The Freshman Academies will bring incoming full-time freshmen together by related program(s) of study with faculty and student affairs support staff, thereby creating smaller a more personalized learning experience. Their design represents a strengthening of the College's commitment to student success with a three-fold focus to:
Six Freshman Academies will be fully in effect for the Fall 2009 semester:
Freshman Academy for Business
___ Business Administration
___ Computer Information Systems
___ Health Care Office Administration
___ Microsoft Office Applications Proficiency Preparation
___ Office Administration and Technology
___ School Secretary
Freshman Academy for Education
___ Childhood Education
___ Day Care Assistant
Freshman Academy for STEM (Science, Technologies, Engineering & Mathematics)
Science & Mathematics:
___ Liberal Arts and Sciences (Mathematics & Science)
___ Science for Forensics
Engineering & Technology:
___ Engineering Science
___ Engineering Technology:
• Computer, Electronic, Laser & Fiber Optics, Mechanical
• Computerized Architectural & Industrial Design, Computerized Manufacturing, New Media, Telecommunications
Freshman Academy for Liberal Arts
___ Criminal Justice
___ Liberal Arts and Sciences:
• English, Foreign Languages, History, Social Sciences
Freshman Academy for Visual and Performing Arts
____ Digital Art & Design
____ Gallery and Museum Studies
____ Music Electronic Technology
____ Visual and Performing Arts:
• Art, Photography, Dance, Music, Theatre Arts
Freshman Academy for Health Related Sciences
____ Environmental Health
____ Health Sciences
____ Massage Therapy
____ Medical Office Assistant
While many colleges, including Queensborough, are engaged in similar programs, what has been accomplished to date has been targeted to a limited number of students. What is new about Queensborough's Freshman Academies is that we are scaling it up so as to institutionalize the effort and concentrate all services into six academies for every first-time, full-time freshman.
This is accomplished through a high degree of collaboration and coordination between the College's academic departments and student services. Specific coursework and high impact learning experiences are planned for each academy. These academic components are developed and coordinated by a Faculty Coordinator for each academy in consultation with department chairs, and are complemented by a streamlining of student support services provided by a Freshmen Coordinator.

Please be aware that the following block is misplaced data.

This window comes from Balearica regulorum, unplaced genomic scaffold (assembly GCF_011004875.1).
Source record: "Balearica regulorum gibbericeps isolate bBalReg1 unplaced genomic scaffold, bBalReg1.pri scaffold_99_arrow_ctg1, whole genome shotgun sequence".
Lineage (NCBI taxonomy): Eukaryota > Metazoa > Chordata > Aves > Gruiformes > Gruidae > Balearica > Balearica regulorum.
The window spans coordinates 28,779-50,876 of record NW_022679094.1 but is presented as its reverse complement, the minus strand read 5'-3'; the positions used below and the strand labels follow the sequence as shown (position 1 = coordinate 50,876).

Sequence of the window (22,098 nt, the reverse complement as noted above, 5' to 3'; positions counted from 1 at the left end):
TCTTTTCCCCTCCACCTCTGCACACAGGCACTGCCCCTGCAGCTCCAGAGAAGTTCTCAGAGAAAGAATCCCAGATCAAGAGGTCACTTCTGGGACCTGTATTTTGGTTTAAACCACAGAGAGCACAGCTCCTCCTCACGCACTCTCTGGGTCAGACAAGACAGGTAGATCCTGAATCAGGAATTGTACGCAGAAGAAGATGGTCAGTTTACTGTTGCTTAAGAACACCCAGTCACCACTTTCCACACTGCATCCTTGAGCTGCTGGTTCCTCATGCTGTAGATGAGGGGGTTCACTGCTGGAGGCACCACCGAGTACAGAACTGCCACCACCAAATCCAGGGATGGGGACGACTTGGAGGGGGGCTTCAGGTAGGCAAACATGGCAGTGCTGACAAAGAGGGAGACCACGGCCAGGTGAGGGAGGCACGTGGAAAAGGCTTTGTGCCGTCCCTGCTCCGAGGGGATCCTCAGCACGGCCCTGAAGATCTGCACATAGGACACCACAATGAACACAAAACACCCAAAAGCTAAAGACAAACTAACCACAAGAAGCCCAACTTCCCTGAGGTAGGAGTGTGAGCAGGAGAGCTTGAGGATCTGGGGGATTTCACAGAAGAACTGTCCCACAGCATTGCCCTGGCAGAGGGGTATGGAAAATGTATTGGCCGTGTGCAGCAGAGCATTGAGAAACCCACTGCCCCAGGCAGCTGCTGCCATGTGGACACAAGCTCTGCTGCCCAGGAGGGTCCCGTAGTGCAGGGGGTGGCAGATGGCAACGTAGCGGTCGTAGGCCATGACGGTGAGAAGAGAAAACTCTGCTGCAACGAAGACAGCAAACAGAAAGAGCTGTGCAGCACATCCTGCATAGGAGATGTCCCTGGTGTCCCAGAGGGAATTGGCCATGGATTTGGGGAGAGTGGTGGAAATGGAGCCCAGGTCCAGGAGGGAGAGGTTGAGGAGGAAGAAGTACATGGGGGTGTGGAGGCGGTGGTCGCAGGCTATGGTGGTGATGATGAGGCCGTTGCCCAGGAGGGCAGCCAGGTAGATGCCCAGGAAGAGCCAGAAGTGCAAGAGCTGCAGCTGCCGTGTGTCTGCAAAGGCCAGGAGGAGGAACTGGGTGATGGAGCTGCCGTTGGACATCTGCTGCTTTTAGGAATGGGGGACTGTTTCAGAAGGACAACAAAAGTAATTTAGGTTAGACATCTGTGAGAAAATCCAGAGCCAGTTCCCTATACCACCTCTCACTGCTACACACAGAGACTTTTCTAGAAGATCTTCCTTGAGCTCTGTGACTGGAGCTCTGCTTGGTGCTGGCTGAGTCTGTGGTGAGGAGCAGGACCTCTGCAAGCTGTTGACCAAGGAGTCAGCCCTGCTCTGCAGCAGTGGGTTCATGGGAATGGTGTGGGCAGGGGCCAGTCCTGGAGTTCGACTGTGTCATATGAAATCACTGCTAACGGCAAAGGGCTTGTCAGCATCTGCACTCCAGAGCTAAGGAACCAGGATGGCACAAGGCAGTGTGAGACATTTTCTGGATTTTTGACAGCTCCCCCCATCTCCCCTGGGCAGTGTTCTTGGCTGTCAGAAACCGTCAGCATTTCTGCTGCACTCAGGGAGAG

Faculty Coordinators, designated by and reporting to Dean Michele Cuomo in the Office of Academic Affairs, are responsible for the delivery of key coursework and high impact learning activities that reflect the goals and intended outcomes of each academy as well as those defined in the College's general educational goals and objectives.
Each Faculty Coordinator will receive release time for their service.
|Freshman Academy Faculty Coordinators 2011-2012|
|Freshman Academy for Business|
|Freshman Academy for Education|
|Freshman Academy for Health Related Sciences|
Ms. Alexandra Tarasko, Professor, Nursing
|Freshman Academy for Liberal Arts|
|Ms. Jodie Childers, Assistant Professor, English||H 418
Dr. Maan (Jenny) Lin, Associate Professor,
Foreign Languages and Literatures
Mr. David Rothman, Instructor,
Basic Educational Skills
Freshman Academy for Liberal Arts - Criminal Justice Cluster
|Freshman Academy for STEM (Science, Technologies, Engineering & Mathematics)|
Dr. Moni Chauhan, Associate Professor, Chemistry
|Freshman Academy for Visual and Performing Arts|
Ms. Melanie Sehman, Associate Professor, Music
*The Faculty Coordinators will continue to be housed in their Academic Offices; they will not reside in the Freshman Academy designated locations.
In 2008 George D. Kuh, Chancellor's Professor of Higher Education at Indiana University Bloomington and Director, Indiana University Center for Postcecondary Research, published High-Impact Educational Practices: What They Are, Who has Access to Them, and Why They Matter. In this monograph he defines High-Impact Practices as those that "enhance the learning and personal development of all students, especially those from historically underrepresented groups and those who appear, by traditional measures of precollege achievement, to be underprepared for college-level work.
Cornerstone courses, e-Portfolio, Service Learning, Learning Communities, Writing Intensive courses. (For definitions, see below)
These introductory-level subject-based courses will introduce freshmen to the College's general education outcomes of communication (reading, writing, speaking), critical thinking, information management and the development of values needed for success in today's diverse society. Specific to each academy, these cornerstone courses will be provide a rigorous academic experience that encourages positive student-faculty relationships with significant interaction outside of the classroom. Student-produced artifacts will be incorporated into the assessment of these capstone courses.
English 101 is the first credit-bearing composition course and serves as a cornerstone in the Liberal Arts Academy.